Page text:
Voices on both sides of the aisle are now being raised calling for a withdrawal from Afghanistan. The circumstances of his capture vindicate the arguments of many long-standing opponents of our surge there, including myself. Al Queda has not been living in Afghanistan; its leaders, including its founder, have been sheltered by nuclear-armed Pakistan. It is impossible to believe that elements of the Pakistani Army and government did not know where Bin Laden was hiding. As long as they can stay where they are, the Al Queda leaders will not be tempted to leave. And we have shown that we can find them and kill them in Pakistan--even in the interior of the country.
The question hanging over the affair is whether, in fact, Bin Laden's death resulted from some kind of US-Pakistani deal. I am not saying that it did; it is pure speculation on my part, prompted in part, I admit, by my own long-standing advocacy of such a deal. Pakistanis and at least one blogger for Le Monde have suggested that the US has promised to withdraw from Afghanistan in return for being tipped off as to Bin Laden's whereabouts. Of course both Americans and Pakistanis are denying any such thing, but that is what one would have to expect. In any case, with or without a deal, withdrawal would make sense. Tunisia, Libya, Egypt, Syria, Yemen and Bahrain all have more strategic importance than Afghanistan--and they are now in flames. I am not suggesting that our troops should be redeployed into any of those countries. They must work out their own problems and the US must be prepared to live with any outcome. But these revolutions, to paraphrase John Kenneth Galbraith, give Afghanistan a chance to return to the obscurity it so richly deserves. Ambassador Ikenberry warned the Obama Administration in late 2009 that success would depend upon the performance of the Afghan government, which he did not trust. Everything that has happened since has vindicated his judgment. Even Mohammed Karzai himself is calling for fewer American troops and less American influence, just as Ngo Dinh Diem and his brother Nhu did in 1963. This time we should let the host government have its way.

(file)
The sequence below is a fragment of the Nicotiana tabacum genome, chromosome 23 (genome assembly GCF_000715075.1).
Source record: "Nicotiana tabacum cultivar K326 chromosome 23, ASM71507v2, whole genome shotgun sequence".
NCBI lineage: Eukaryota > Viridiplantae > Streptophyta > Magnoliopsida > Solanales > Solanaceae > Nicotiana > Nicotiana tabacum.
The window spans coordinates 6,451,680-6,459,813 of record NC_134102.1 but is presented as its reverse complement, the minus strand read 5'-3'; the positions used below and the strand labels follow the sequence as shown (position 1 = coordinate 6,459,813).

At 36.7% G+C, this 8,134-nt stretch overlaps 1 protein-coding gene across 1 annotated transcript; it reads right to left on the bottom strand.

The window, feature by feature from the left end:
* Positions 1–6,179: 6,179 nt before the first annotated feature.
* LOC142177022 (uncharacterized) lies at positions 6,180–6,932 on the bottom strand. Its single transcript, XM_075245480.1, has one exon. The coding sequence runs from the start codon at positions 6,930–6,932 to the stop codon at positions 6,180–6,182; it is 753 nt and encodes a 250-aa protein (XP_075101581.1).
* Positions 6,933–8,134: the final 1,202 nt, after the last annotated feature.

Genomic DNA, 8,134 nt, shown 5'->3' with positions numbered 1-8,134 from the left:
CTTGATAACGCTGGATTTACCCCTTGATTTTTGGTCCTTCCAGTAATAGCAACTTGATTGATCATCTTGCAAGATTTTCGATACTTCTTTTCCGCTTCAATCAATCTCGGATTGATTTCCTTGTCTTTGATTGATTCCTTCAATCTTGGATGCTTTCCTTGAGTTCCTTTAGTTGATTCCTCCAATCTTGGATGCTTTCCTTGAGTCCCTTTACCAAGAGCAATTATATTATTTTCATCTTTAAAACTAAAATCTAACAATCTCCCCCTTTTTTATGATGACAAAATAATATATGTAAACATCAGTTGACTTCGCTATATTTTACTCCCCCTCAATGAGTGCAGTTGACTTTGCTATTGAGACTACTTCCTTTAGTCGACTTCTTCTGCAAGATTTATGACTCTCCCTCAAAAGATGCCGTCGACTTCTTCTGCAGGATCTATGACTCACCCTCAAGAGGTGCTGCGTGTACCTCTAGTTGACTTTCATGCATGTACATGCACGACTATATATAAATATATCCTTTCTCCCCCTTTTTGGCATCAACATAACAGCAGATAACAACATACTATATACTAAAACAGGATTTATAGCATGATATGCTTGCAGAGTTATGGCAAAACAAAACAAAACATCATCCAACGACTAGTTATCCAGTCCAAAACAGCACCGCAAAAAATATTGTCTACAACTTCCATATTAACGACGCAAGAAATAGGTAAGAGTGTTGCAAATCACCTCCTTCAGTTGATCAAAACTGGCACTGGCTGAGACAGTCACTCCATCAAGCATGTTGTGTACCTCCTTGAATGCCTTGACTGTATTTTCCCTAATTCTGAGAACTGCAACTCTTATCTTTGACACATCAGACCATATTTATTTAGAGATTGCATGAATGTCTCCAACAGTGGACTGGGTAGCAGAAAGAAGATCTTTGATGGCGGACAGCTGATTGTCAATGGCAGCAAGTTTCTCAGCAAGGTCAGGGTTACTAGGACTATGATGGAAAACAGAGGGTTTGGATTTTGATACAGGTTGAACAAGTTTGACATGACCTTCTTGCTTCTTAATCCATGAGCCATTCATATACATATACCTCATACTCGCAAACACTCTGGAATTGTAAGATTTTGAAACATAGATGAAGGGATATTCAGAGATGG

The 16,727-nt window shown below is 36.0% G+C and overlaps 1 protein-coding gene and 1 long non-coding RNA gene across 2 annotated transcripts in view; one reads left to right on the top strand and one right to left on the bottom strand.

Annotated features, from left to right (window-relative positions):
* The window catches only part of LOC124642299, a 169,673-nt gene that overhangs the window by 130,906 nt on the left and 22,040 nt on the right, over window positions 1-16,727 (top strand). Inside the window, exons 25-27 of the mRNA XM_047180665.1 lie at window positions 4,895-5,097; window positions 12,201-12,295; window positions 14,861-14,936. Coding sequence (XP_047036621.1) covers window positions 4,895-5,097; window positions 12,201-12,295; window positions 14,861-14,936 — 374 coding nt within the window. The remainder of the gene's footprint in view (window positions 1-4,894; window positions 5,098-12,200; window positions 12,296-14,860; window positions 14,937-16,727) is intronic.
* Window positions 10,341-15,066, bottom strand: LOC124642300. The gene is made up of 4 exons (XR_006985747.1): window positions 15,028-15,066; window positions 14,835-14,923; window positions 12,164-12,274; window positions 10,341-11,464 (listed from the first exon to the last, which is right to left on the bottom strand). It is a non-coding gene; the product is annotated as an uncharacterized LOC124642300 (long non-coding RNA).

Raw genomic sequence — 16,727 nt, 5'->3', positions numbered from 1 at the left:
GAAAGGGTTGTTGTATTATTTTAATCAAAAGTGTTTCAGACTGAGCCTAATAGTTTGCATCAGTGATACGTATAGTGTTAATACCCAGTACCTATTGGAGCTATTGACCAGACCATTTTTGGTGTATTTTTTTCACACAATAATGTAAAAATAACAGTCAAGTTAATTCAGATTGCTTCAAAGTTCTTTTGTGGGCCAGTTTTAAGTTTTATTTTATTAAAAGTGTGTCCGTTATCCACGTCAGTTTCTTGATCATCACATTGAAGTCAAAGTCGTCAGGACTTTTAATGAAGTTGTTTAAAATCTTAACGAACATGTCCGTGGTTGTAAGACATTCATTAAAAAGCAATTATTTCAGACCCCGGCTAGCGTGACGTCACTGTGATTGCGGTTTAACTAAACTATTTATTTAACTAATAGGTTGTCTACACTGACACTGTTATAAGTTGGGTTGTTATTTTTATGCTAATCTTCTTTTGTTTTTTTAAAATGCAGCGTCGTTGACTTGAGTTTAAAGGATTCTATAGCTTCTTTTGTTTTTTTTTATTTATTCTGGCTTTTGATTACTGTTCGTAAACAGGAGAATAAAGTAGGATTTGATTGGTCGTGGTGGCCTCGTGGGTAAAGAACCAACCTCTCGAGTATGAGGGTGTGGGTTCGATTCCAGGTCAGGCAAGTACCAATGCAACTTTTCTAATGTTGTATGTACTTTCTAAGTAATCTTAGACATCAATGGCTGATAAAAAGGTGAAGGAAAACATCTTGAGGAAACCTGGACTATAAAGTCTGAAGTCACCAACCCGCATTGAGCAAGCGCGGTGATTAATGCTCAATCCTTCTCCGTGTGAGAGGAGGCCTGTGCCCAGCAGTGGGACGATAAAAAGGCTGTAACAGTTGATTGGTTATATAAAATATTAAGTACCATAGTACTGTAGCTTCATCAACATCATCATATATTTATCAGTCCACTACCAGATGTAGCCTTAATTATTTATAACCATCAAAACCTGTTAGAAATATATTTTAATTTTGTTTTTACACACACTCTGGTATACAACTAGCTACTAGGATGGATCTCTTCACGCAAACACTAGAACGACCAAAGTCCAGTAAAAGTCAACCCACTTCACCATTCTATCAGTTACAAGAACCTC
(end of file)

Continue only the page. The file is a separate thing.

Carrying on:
President Obama could announce that we have discovered a successful counter-terrorism recipe, involving the use of intelligence and special operations. The next target should be the American-born Imam Anwar al Awlaki, said to be living in Yemen, who has directly inspired the Nigerian shoe-bomber, the Pakistani-American who tried to set off a car bomb in Times Square, and Major Nidal Hassan, who shot up his own Army base in Texas. Such operations are much more cost-effective than attempts to remake Islamic societies with the help of tens or hundreds of thousands of American troops. Once again the President has the chance to put a key aspect of the Bush era to an end. But will he take it?
I do not know, but one another straw in the wind suggests that he might. General David Petraeus is the face of the American Army's involvement in the Middle East. He took over the Iraq effort in 2007 because he was the only general who truly believed in it, and he scored a partial success. That earned him the CENTCOM command and then the command in Afghanistan. Now he is on his way to the CIA--and many senior army officers are well aware of the enormous strain the last ten years have put on their forces, and the meager results we have to show for it, especially in Afghanistan. His new job could represent an effort to put the counterterrorist mission where it belongs.
The President remains on the defensive regarding the budget, even though some signs now suggest that the Republicans have overplayed their hand once again. He has scored a dramatic success, but he needs to keep the political initiative. The country is surely as sick of Afghanistan as it was of Vietnam in 1970, when President Nixon finally agreed to serious drawdowns. We have the chance now to declare victory and begin coming home, and I hope we take it.